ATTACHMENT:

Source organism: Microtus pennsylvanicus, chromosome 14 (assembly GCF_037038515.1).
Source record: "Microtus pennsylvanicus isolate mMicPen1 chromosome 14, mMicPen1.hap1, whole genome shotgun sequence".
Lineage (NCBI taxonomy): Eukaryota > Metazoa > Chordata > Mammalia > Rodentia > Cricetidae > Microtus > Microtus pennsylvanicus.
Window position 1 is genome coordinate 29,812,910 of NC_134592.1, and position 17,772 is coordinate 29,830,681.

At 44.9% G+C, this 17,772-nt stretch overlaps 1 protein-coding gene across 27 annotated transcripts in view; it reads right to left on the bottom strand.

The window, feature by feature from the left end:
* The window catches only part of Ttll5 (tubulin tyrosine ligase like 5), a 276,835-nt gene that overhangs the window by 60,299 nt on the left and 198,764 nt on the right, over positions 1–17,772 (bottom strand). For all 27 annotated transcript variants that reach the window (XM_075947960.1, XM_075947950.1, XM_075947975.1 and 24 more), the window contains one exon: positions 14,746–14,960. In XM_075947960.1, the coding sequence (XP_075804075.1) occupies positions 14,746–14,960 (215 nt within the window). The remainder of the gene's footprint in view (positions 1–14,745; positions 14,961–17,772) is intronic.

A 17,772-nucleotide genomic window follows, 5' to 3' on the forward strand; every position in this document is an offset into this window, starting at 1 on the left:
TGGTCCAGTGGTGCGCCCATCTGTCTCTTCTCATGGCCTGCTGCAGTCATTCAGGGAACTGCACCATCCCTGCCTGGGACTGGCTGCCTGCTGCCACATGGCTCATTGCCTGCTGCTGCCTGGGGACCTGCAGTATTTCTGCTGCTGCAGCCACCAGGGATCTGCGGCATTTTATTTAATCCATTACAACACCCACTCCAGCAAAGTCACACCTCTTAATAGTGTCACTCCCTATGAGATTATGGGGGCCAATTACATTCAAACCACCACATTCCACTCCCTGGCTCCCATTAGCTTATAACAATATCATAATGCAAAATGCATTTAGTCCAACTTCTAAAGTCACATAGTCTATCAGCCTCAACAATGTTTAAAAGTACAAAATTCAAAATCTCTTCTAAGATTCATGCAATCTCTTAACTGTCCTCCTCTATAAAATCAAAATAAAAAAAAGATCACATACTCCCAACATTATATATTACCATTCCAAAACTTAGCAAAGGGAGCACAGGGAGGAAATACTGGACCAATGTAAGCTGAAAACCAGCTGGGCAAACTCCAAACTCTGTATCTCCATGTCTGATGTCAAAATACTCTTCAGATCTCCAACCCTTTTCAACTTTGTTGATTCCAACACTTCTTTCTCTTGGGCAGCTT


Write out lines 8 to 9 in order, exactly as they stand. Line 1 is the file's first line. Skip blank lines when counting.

A 17,772-nucleotide genomic window follows, 5' to 3' on the forward strand; every position in this document is an offset into this window, starting at 1 on the left:
TGGTCCAGTGGTGCGCCCATCTGTCTCTTCTCATGGCCTGCTGCAGTCATTCAGGGAACTGCACCATCCCTGCCTGGGACTGGCTGCCTGCTGCCACATGGCTCATTGCCTGCTGCTGCCTGGGGACCTGCAGTATTTCTGCTGCTGCAGCCACCAGGGATCTGCGGCATTTTATTTAATCCATTACAACACCCACTCCAGCAAAGTCACACCTCTTAATAGTGTCACTCCCTATGAGATTATGGGGGCCAATTACATTCAAACCACCACATTCCACTCCCTGGCTCCCATTAGCTTATAACAATATCATAATGCAAAATGCATTTAGTCCAACTTCTAAAGTCACATAGTCTATCAGCCTCAACAATGTTTAAAAGTACAAAATTCAAAATCTCTTCTAAGATTCATGCAATCTCTTAACTGTCCTCCTCTATAAAATCAAAATAAAAAAAAGATCACATACTCCCAACATTATATATTACCATTCCAAAACTTAGCAAAGGGAGCACAGGGAGGAAATACTGGACCAATGTAAGCTGAAAACCAGCTGGGCAAACTCCAAACTCTGTATCTCCATGTCTGATGTCAAAATACTCTTCAGATCTCCAACCCTTTTCAACTTTGTTGATTCCAACACTTCTTTCTCTTGGGCAGCTT